Now that FreeBSD 10 looks like it supports EC2 out of the box, I'm eager to toy with it again.

[1] http://lists.freebsd.org/pipermail/freebsd-pf/2012-June/0066...

Sorry, accidentally removed my parent comment.

"As far as I see it: FreeBSD is the big one. Could replace Linux in pretty much any server situation. ZFS is amazing. OpenBSD is a bit more bare bones, but because of security might make a good router or firewall. What I've read about NetBSD is mostly research stuff. NetBSD is like a playground for OS researchers. (They have Lua in the kernel for example.)"

> What is the relationship between OpenBSD, FreeBSD, and NetBSD? > > And why would one choose one of those over Linux?

The BSDs each are a complete system (as opposed to just a kernel) so if you rephrase your question like "why would one choose one of those over Debian, or Ubuntu, or RHEL, or Slackware, or Gentoo, or Arch...", then maybe you begin to see some parallels.

There are all kinds of reasons that make people prefer one Linux distro over another, and similar reasoning would apply to the BSDs. However, the differences between the BSDs tend to be larger than the differences between select two Linux distros.

Just to give you a glimpse of my personal reasons for using OpenBSD (both on notebook/desktop as well as on servers), it's probably got something to do with the 30 years of evolution and turd polishing that has resulted in a really really consistent and well integrated system. The OS is reasonably simple, requires little configuration & maintenance, it's well documented, it does what I want and it does what I expect it to do. It's predictable. It's easy to live with. It helps that everything is documented in a man page, and the same group of developers is in charge of integrating and documenting everything (even if not all parts of the system originate from the OpenBSD project).

It's hard to be more specific than this without pointing at the thousand little things it does right but which you don't notice until you're accustomed to them and then try any distribution of Linux where everything feels a little bit "off", everything is constantly changing (how many init systems and audio systems and daemons and configs and package managers have been invented or re-imagined beyond recognition in the past 10-15 years?), documentation is spotty, and all these groups of developers with different backgrounds and different goals make their own different things that aren't integrate in a way that masks all these differences..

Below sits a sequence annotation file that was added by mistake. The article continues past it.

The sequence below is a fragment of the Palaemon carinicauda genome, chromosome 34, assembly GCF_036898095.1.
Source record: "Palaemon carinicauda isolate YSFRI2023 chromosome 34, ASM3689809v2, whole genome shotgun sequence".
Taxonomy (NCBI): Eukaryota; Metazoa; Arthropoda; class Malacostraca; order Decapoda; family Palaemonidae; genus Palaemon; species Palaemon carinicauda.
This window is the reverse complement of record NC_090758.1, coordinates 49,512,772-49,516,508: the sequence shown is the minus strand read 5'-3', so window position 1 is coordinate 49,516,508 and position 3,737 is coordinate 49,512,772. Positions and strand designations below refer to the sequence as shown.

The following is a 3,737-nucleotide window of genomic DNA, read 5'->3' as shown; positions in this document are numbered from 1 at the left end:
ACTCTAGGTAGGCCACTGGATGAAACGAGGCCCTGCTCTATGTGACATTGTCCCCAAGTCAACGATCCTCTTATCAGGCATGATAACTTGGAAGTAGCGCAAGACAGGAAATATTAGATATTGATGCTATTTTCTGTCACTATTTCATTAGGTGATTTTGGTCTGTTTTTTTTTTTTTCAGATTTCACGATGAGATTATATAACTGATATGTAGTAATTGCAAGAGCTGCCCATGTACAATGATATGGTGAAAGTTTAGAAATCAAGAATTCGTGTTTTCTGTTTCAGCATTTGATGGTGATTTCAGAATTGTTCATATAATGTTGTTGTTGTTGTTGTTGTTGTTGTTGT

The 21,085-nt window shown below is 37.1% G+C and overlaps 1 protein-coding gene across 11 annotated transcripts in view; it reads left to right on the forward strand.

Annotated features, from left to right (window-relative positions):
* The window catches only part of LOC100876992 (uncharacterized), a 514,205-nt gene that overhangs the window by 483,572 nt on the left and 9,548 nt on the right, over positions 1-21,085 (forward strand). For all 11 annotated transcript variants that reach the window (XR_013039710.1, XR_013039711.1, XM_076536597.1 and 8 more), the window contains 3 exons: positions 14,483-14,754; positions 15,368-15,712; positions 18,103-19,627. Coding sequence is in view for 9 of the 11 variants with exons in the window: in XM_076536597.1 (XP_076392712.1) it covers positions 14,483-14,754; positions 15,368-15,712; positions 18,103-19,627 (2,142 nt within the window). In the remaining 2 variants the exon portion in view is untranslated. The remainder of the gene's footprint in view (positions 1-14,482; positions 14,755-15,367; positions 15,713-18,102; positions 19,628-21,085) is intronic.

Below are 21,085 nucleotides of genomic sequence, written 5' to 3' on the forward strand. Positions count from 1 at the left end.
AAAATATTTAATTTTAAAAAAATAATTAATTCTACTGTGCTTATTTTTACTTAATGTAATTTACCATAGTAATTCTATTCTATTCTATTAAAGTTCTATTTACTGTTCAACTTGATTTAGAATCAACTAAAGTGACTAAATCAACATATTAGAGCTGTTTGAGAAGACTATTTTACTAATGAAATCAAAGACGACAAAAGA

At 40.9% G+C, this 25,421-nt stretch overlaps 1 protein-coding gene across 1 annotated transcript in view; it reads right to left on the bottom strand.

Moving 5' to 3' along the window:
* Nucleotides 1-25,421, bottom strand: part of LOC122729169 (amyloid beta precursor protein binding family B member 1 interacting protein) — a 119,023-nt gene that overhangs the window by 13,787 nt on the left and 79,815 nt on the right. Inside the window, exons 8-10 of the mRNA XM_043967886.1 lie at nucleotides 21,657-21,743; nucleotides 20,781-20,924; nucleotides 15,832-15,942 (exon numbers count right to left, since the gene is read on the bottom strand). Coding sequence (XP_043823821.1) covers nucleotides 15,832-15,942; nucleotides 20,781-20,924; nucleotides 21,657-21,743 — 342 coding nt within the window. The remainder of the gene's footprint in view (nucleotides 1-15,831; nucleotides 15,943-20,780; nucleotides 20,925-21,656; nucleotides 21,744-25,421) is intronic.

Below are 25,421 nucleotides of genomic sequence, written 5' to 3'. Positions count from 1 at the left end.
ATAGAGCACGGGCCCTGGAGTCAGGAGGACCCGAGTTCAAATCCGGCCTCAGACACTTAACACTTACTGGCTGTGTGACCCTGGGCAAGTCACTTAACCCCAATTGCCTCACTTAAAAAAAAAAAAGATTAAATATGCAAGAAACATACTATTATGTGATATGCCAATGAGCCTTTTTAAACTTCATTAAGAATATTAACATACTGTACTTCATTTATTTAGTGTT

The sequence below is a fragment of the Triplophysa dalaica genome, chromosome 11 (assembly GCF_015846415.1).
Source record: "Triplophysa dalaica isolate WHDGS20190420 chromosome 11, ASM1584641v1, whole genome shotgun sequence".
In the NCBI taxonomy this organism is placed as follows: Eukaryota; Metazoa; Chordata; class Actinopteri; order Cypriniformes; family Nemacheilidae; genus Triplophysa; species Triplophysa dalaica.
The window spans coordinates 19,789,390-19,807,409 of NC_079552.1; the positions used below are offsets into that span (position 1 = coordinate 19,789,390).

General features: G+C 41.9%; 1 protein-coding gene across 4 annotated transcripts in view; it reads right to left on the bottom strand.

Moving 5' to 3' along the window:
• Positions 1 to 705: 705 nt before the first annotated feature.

OpenBSD is very consistent, and remains "Unixy". It hasn't been influenced by ex-Windows users trying to turn it into a Windowsy desktop OS, or by ex-Windows enterprise users trying to turn it into a windowsy enterprise server, or by corps turning it into an embedded router/PoS/whatever OS, or by hipsters trying to turn it into a next gen smartphone OS, or by hipsters trying to turn it into a cool must have Awesome OS X desktop, or by overzealous programmers trying to turn every little thing into a not-so-little programmable & scriptable monster that communicates with other programmable & scriptable monsters so (in theory) the thing can be made to do anything and everything (if you can program it and it's overcomplicated design & flaws allow for it...).

That's not to say it cannot be tasked with much of the tasks people use any other OS to complete; it just does things in a rather specific way. If you happen to like a traditional Unixy way, then OpenBSD is a good choice. I cannot speak of the other BSDs because I haven't used them, but I hear their strengths are quite different.

Oh, and it's Free.

Three letters in their name.

NetBSD and FreeBSD were the original ones derived from BSD. OpenBSD forked from NetBSD. DragonflyBSD forked from FreeBSD. The forks are the only ones that are interesting. You use openbsd for firewalls, routers, loadbalancers, etc and dragonflybsd for servers.

I doubt he'd be willing to keep it up for more then a year but that still is a lot of help.

Personally i think the way OpenBSD asked for help was kind of wrong.

They just completely ignored the little each community member can pitch in and went for the big companies.

That's how it seems at least from their announcement.

They want to find a longer-lasting arrangement with a company which would have two advantages:

1) Not necessary to beg the community each year, saves a lot of time for the real work on the project

2) The company could easily deduce the donation from their taxes, making this donation very cheap for them

Frankly, relying on each little community member results in the kinds of banners and full-page modals you see on the English-language Wikipedia every year.